Old versus new, is modernising causing things to be left by the wayside?
Today’s world is always in a state of flux. Everything seems to be going through a phrase of modernising.
In fact, not much stays the same (except how to bake a Victoria sponge).
But since I have reached the heady heights of being classified as mature, I find it gets harder to accept change whenever it happens.
Constant drive for change
Everything we buy or use in the digital world has a very short innovative life before it is taken over and surpassed by a “newer, more modern version”.
I remember the hee-haw that happened when Windows 8 was first released. It was so different! All the usual features people were used to had either been displaced, disappeared or rendered obsolete.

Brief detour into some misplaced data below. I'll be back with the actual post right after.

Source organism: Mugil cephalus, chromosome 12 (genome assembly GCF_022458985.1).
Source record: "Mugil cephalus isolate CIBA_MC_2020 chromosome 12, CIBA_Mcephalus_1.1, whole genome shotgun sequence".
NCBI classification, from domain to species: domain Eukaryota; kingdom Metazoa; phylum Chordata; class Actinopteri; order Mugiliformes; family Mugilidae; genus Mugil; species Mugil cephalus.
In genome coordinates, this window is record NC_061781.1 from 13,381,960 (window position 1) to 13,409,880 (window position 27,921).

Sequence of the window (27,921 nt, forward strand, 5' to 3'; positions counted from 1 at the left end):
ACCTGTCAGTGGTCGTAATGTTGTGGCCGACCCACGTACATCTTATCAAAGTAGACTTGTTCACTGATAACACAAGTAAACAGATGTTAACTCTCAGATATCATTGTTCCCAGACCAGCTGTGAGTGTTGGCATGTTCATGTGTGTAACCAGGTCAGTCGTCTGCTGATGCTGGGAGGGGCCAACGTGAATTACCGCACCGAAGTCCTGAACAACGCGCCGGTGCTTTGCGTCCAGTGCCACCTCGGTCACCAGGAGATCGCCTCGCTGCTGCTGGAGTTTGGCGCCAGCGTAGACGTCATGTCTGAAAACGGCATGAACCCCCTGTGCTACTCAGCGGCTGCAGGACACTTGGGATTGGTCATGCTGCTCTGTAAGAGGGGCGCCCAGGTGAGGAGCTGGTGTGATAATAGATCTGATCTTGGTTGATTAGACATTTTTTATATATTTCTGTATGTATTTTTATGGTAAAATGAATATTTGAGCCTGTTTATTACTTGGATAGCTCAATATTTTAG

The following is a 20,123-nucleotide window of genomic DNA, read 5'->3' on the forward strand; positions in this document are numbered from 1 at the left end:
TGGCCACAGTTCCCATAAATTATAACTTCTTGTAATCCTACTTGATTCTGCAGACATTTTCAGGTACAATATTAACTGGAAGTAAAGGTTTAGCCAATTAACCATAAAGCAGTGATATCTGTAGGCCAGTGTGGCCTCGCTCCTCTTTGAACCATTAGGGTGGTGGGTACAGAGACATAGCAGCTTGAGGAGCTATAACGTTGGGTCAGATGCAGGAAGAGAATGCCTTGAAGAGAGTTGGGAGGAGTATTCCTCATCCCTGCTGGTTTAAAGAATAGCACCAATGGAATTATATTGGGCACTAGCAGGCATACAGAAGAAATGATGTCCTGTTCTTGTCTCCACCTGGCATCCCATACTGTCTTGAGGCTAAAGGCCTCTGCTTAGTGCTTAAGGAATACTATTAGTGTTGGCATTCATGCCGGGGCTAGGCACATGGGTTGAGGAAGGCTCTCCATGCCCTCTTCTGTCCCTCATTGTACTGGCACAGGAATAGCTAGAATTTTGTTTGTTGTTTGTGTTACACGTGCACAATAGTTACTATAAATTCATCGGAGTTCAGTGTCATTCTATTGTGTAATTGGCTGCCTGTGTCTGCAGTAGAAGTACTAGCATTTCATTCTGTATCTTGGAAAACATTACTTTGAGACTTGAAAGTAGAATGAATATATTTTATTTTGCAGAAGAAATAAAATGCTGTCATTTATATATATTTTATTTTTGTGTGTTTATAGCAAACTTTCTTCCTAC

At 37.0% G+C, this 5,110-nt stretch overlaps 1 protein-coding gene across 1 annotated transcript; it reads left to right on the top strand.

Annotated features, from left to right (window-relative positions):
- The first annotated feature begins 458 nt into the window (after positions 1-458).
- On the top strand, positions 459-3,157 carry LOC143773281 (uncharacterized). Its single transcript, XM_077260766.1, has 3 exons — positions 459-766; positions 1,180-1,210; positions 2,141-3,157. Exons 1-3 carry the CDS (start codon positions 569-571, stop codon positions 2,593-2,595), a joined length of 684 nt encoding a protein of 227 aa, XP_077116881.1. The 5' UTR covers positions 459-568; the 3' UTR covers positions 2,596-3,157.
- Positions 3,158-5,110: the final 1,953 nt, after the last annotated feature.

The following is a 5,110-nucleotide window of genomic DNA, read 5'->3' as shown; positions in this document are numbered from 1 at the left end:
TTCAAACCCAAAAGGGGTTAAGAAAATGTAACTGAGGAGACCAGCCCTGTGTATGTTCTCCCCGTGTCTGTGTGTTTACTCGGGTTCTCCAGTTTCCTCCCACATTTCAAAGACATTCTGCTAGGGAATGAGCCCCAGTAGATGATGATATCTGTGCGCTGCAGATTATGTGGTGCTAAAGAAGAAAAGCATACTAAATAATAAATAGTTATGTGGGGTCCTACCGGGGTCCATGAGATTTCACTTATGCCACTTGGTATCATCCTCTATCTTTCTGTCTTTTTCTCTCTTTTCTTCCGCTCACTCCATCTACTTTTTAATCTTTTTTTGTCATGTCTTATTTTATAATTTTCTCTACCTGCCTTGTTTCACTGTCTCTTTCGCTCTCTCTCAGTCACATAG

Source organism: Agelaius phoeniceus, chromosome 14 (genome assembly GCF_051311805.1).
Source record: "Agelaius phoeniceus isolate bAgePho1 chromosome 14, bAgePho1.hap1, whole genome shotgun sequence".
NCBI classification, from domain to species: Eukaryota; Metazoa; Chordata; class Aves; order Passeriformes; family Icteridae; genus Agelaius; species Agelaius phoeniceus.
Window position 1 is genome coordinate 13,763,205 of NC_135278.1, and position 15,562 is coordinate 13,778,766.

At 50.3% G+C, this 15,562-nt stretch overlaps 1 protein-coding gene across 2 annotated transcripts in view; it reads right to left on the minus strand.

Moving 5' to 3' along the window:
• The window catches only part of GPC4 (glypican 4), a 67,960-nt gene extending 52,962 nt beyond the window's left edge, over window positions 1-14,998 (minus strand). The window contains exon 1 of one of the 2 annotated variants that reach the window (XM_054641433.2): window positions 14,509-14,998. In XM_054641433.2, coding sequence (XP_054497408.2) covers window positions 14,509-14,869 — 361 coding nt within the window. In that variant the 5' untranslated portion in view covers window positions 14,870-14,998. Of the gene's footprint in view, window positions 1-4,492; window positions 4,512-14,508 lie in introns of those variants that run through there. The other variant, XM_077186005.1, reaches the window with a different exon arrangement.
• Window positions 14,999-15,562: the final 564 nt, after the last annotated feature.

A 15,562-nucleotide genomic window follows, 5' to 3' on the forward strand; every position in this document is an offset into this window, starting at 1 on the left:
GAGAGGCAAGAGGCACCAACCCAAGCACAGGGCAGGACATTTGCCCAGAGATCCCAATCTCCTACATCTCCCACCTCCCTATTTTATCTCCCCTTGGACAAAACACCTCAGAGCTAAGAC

And it took full advantage of touch screens, with a different way of navigating around the screen to find what you wanted.
Youngsters took to this modernising stuff like a duck to water. They were soon whizzing around the system as if they had always had it. Just like my daughter did with my new mobile phone: I was scratching my head wondering how to get into it, when she said “Give it here” and started using it straight away.
Do things need modernising?
WordPress modernised its layout some time ago. That was fine, I could cope with that. But it also modernised how WordPress.com was presented and used.
And up until now I have resisted looking at it. I have actively bypassed it by going to the old Dashboard and continuing as before.